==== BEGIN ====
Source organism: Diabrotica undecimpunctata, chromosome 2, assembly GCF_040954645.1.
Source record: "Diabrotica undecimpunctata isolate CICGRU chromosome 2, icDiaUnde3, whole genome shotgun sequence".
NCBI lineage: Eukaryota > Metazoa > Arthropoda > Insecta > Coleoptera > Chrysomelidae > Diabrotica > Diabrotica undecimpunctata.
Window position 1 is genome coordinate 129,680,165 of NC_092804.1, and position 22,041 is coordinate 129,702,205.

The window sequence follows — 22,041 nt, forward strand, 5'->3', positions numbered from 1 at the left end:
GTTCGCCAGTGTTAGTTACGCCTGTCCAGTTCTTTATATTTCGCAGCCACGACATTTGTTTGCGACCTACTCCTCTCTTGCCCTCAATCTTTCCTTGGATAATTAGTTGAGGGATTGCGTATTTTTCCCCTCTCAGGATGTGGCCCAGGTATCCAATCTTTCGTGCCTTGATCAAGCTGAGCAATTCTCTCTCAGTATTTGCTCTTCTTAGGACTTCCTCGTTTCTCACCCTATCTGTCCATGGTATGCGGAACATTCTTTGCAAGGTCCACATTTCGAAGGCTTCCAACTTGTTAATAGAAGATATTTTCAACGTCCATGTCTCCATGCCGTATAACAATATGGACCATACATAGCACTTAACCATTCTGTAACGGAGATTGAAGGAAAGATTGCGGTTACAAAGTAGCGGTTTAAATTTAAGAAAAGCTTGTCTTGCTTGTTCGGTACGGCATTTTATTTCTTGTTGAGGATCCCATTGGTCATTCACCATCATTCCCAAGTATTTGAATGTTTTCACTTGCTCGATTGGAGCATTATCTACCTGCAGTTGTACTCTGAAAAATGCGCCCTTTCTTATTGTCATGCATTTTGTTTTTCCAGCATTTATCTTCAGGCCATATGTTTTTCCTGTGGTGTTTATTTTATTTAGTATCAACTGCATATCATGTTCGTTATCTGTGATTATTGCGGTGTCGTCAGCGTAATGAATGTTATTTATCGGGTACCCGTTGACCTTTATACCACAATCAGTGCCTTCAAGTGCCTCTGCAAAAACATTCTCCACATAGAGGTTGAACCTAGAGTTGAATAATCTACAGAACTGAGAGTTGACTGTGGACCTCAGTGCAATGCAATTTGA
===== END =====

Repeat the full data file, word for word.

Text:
Source organism: Diabrotica undecimpunctata, chromosome 2, assembly GCF_040954645.1.
Source record: "Diabrotica undecimpunctata isolate CICGRU chromosome 2, icDiaUnde3, whole genome shotgun sequence".
NCBI lineage: Eukaryota > Metazoa > Arthropoda > Insecta > Coleoptera > Chrysomelidae > Diabrotica > Diabrotica undecimpunctata.
Window position 1 is genome coordinate 129,680,165 of NC_092804.1, and position 22,041 is coordinate 129,702,205.

The window sequence follows — 22,041 nt, forward strand, 5'->3', positions numbered from 1 at the left end:
GTTCGCCAGTGTTAGTTACGCCTGTCCAGTTCTTTATATTTCGCAGCCACGACATTTGTTTGCGACCTACTCCTCTCTTGCCCTCAATCTTTCCTTGGATAATTAGTTGAGGGATTGCGTATTTTTCCCCTCTCAGGATGTGGCCCAGGTATCCAATCTTTCGTGCCTTGATCAAGCTGAGCAATTCTCTCTCAGTATTTGCTCTTCTTAGGACTTCCTCGTTTCTCACCCTATCTGTCCATGGTATGCGGAACATTCTTTGCAAGGTCCACATTTCGAAGGCTTCCAACTTGTTAATAGAAGATATTTTCAACGTCCATGTCTCCATGCCGTATAACAATATGGACCATACATAGCACTTAACCATTCTGTAACGGAGATTGAAGGAAAGATTGCGGTTACAAAGTAGCGGTTTAAATTTAAGAAAAGCTTGTCTTGCTTGTTCGGTACGGCATTTTATTTCTTGTTGAGGATCCCATTGGTCATTCACCATCATTCCCAAGTATTTGAATGTTTTCACTTGCTCGATTGGAGCATTATCTACCTGCAGTTGTACTCTGAAAAATGCGCCCTTTCTTATTGTCATGCATTTTGTTTTTCCAGCATTTATCTTCAGGCCATATGTTTTTCCTGTGGTGTTTATTTTATTTAGTATCAACTGCATATCATGTTCGTTATCTGTGATTATTGCGGTGTCGTCAGCGTAATGAATGTTATTTATCGGGTACCCGTTGACCTTTATACCACAATCAGTGCCTTCAAGTGCCTCTGCAAAAACATTCTCCACATAGAGGTTGAACCTAGAGTTGAATAATCTACAGAACTGAGAGTTGACTGTGGACCTCAGTGCAATGCAATTTGA